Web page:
– Stevia (the plant, not the processed variety)
– Chamomile Tea
Using Cold Water
– Strawberries, blueberries, and other sweet berries from your local farmers market or CSA farm.
– Cantaloupe and other melons.
– Homemade iced tea
Why You Need To Be Careful When Drinking Lemon Water
Because lemons are so acidic they can easily wreck your teeth if you’re not careful, especially if you’re someone that drinks lemon water all day long. To minimize damage to your teeth, consider sipping your water through a straw whenever you’re able to and try to avoid brushing your teeth for at least a half hour after drinking your lemon water.
It also might be helpful to use a remineralizing toothpaste every once in a while, even if you haven’t yet committed to switching to natural toothpaste full time. We’ll have an article with a remineralizing toothpaste recipe coming up soon that you can use.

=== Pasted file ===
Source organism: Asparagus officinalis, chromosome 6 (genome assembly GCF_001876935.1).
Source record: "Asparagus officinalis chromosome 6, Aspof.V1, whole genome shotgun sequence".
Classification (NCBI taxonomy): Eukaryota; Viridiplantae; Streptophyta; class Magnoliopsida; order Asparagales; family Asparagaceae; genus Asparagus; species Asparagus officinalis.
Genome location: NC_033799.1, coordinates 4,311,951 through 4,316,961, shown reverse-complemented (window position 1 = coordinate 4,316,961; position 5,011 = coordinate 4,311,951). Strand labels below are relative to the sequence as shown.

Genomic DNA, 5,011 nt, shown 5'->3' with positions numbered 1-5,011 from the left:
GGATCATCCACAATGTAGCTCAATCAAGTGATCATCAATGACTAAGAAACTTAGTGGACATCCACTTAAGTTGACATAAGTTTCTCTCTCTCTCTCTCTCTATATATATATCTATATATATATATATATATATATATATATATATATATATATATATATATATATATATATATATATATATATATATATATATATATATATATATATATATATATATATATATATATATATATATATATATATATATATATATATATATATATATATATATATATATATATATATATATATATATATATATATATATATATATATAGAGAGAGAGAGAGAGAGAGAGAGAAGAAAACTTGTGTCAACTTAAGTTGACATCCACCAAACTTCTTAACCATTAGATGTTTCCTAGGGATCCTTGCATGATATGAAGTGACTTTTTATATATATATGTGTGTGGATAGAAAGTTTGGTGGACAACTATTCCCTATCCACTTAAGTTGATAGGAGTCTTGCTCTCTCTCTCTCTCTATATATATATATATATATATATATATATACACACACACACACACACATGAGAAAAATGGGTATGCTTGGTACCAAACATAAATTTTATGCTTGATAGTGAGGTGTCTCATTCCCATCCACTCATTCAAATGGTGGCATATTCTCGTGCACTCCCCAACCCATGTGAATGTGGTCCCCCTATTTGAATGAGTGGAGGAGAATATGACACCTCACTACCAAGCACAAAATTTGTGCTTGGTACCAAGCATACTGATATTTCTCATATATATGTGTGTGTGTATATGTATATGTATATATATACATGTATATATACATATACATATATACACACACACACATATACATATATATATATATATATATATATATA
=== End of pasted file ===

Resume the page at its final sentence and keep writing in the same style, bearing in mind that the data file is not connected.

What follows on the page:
Now that you know what lemon water really can and can’t do for you, you can make a more educated decision as to whether or not you’d like to add it to your daily routine. If you’re someone that drinks lemon water on a regular or semi-regular basis, what are some of the benefits you’ve experienced after making the switch? We’d love to hear about it – Tell us in the comments section below.